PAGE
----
LONDON: Canada’s government has announced it will repatriate the infamous British-born Daesh member known as “Jihadi Jack,” along with 22 other people being held in Daesh camps in Syria.
The 28-year-old Muslim convert, Jack Letts, held dual British and Canadian citizenship before the UK Home Office stripped him of his citizenship in 2019 after he declared himself an “enemy of Britain.”
He traveled to Syria to join the terror group as a teenager.
After Letts was captured in 2017 by Kurdish forces, he lost his British citizenship and legally became the responsibility of the Canadian government, who accused the UK of taking “unilateral action to offload their responsibilities.”
Letts argued he should be allowed to return to the UK, insisting he had “no intention” of killing Britons.
Alongside Letts, 22 other Canadian citizens — six women, 13 infants, and three men — will be repatriated after a successful challenge by their families against the Canadian government.
According to its ruling, the Canadian federal court said preventing the prisoners from entering Canada would violate their constitutional rights, citing “conditions of the prison and the fact that the men have not been charged and brought to trial,” the Telegraph reported.
Letts’ parents were reported to be “overjoyed” at the news, with his mother Sally adding: “The federal government has been ordered to go to the region to bring back the men, and the judge has said this has to happen ‘as soon as possible.’”
She continued: “(Judge Henry Brown) referred to the Canadian Charter of Rights and Freedoms, international humanitarian law, and the Magna Carta in his judgment, so this case will have global implications for the cases of all the other detainees, particularly the men.
“Britain, in particular, which has been the most recalcitrant and authoritarian government over this issue, should take note of this judgment and bring all its people home,” she said.
Japanese PM hails ties with Islamic countries at Ramadan dinner
Updated 11 sec ago
TOKYO: Japanese Prime Minister Kishida Fumio hosted a dinner at his office in Tokyo on Thursday to mark the holy month of Ramadan and spoke of the tolerance of Islam needed to combat conflicts in the world.
The event was attended by the heads of Islamic diplomatic missions in Japan, Foreign Minister Hayashi Yoshimasa, top Foreign Ministry officials, parliamentarians and representatives of Islamic organizations.
“After experiencing the pandemic, the international community stands at a historic turning point,” Kishida said in his address. “Now, more than ever, we must lead the international community toward cooperation instead of division and conflict. I feel that the ‘wifaq’ or harmony and ‘tassmoh’ or tolerance that both Japan and Islamic countries embrace are becoming more important.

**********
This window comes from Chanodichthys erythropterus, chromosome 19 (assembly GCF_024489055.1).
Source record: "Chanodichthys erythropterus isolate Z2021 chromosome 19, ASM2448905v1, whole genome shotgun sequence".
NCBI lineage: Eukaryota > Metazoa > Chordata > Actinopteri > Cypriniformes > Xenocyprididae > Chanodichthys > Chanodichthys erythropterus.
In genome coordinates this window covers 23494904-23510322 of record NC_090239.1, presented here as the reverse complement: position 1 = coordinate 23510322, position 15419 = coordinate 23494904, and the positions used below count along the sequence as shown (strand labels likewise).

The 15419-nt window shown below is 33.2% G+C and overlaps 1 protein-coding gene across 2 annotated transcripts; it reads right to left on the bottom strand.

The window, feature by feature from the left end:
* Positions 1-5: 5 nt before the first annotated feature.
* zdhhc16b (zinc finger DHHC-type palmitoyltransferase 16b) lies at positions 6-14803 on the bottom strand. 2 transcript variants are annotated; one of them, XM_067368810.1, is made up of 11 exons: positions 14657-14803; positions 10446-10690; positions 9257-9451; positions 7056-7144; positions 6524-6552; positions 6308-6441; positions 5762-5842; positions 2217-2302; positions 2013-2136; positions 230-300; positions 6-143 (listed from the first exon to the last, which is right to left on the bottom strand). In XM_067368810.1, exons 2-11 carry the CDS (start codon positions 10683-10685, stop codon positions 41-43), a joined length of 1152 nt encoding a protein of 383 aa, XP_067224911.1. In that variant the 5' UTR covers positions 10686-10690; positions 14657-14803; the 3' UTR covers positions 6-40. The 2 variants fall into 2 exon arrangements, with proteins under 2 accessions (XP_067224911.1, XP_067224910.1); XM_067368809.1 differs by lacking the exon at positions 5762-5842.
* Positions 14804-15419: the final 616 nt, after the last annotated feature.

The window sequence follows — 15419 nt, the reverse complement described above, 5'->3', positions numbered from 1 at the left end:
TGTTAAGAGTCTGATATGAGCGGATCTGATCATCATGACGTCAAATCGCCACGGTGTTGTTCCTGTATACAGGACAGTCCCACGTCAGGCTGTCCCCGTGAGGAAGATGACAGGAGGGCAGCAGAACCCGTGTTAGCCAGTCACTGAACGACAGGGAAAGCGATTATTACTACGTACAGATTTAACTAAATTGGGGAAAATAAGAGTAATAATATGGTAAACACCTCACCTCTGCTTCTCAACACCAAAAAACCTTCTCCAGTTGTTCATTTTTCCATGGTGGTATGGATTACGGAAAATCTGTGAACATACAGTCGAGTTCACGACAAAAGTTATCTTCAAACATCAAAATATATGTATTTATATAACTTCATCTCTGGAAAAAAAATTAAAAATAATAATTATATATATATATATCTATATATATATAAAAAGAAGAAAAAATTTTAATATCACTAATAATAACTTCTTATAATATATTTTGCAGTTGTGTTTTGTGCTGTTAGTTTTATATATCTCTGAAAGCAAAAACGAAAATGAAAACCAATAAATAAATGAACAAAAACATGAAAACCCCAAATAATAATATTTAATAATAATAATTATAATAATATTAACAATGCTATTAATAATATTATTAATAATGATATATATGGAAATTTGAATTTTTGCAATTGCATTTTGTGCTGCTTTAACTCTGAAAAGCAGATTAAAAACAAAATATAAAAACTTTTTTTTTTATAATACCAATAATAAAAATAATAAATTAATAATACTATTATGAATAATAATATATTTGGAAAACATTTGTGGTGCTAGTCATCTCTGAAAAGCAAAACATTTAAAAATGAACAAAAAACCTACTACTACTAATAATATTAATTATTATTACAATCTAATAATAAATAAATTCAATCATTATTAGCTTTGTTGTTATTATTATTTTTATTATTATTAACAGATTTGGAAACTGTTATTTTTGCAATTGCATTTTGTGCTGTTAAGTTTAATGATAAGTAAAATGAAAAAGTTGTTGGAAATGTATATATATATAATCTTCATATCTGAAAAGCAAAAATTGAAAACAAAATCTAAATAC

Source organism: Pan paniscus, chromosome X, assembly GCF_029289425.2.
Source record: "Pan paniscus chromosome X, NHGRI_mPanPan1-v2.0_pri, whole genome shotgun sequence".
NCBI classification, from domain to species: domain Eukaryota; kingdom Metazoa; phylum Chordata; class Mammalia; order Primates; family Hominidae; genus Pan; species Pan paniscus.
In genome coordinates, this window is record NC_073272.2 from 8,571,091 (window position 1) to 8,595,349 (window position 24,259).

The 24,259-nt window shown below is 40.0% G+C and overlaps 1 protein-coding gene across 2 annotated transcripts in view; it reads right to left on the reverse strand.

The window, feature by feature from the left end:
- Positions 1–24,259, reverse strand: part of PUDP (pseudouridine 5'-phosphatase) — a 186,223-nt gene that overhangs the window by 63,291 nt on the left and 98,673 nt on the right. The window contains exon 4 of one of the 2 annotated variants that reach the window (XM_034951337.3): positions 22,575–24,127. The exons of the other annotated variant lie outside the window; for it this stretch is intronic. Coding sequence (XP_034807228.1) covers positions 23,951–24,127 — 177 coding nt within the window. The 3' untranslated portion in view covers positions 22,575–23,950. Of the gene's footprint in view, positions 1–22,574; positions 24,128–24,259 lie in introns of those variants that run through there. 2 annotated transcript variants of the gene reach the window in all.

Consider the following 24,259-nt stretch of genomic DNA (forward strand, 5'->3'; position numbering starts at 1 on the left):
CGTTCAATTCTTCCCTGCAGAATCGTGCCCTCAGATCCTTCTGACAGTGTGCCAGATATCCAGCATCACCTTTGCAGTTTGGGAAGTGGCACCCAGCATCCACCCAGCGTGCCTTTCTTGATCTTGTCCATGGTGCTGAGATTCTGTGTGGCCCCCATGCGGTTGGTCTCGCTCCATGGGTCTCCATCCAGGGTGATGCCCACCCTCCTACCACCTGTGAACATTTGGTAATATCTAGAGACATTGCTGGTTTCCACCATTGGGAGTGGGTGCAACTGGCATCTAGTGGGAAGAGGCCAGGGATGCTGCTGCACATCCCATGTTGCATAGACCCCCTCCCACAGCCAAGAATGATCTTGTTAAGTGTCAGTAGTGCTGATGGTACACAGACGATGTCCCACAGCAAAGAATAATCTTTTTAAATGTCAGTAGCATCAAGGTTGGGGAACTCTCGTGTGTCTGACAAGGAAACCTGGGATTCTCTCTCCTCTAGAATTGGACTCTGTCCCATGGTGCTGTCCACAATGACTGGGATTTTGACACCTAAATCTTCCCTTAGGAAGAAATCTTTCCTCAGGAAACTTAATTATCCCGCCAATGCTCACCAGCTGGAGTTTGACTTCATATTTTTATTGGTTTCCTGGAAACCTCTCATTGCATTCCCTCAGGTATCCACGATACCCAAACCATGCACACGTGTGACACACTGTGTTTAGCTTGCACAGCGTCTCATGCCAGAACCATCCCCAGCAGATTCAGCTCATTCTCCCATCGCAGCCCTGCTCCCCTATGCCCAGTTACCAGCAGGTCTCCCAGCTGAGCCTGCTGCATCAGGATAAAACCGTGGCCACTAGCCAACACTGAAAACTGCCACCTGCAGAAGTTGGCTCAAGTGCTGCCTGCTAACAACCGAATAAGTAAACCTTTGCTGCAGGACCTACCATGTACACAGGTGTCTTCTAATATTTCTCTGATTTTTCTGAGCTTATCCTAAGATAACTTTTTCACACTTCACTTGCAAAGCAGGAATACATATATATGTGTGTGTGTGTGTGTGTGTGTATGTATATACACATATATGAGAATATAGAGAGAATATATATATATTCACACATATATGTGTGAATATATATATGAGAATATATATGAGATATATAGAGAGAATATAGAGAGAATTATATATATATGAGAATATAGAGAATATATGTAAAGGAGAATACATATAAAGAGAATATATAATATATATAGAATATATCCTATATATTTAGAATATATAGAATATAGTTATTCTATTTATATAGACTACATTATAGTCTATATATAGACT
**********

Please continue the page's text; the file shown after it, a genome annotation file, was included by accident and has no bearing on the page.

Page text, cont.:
Now, more than ever, we must lead the international community toward cooperation instead of division and conflict.
Kishida Fumio, Japanese prime minister
“In that connection, the plan of a free and open Indo-Pacific, or FOIP, which I announced recently, is an important tool. The vision of FOIP honors inclusivity and diversity. Under this plan, we have launched four pillars to make clear our intention to expand cooperation with regions and countries. We would also like to upgrade our relationships with Islamic countries as we continue to advance such efforts.”
Kishida said he had worked hard through meetings, phone calls and events such as TICAD8 to “deepen the bonds of trust and friendship” with the Islamic world.
“Since I was the foreign minister, I have long embraced our ties with the Islamic World, which stretches from Southeast Asia through the Middle East, Central Asia, Africa and Europe.”
Kishida concluded his remarks by wishing, “tonight’s occasion, where we share our moments with friends from Muslim communities, will be a great opportunity to deepen the friendship between Japan and your countries.”
Ambassador of Palestine and dean of the Arab diplomatic missions, Waleed Siam, told Arab News Japan: “Hosting the Ramadan iftar dinner has been a tradition of Japanese prime ministers, and we highly appreciate it.”
Ukrainian soldiers in Kharkiv have a clear vision of danger and glory alike
Local commander appreciates weapons donations, says troops lack technical skills and expertise to operate them
Loss of homes and livelihoods proved too much to bear for those who remained during Russian control
Updated 3 min 13 sec ago
KHARKIV: In Kostyantynivka, an industrial city in Donetsk, eastern Ukraine, just 20 kilometers southwest of the Bakhmut front line, local and foreign recruits train under the watchful eye of Oleksandr, commander of the Aidar Battalion, an assault unit of the Ukrainian Ground Forces.
Oleksandr, a handsome man in his 30s, has been a soldier since 2014, joining up shortly after his girlfriend’s father was taken captive by Russian-backed forces that same year. Since then, his prowess as a leader on the battlefield has seen him promoted to the rank of commander.
“I know how the enemy operates by now; their strategy is to create confusion and chaos. We run ours by critical thinking, by going over our mistakes and learning from them to do better in the next battle,” he told Arab News at the unit’s local barracks.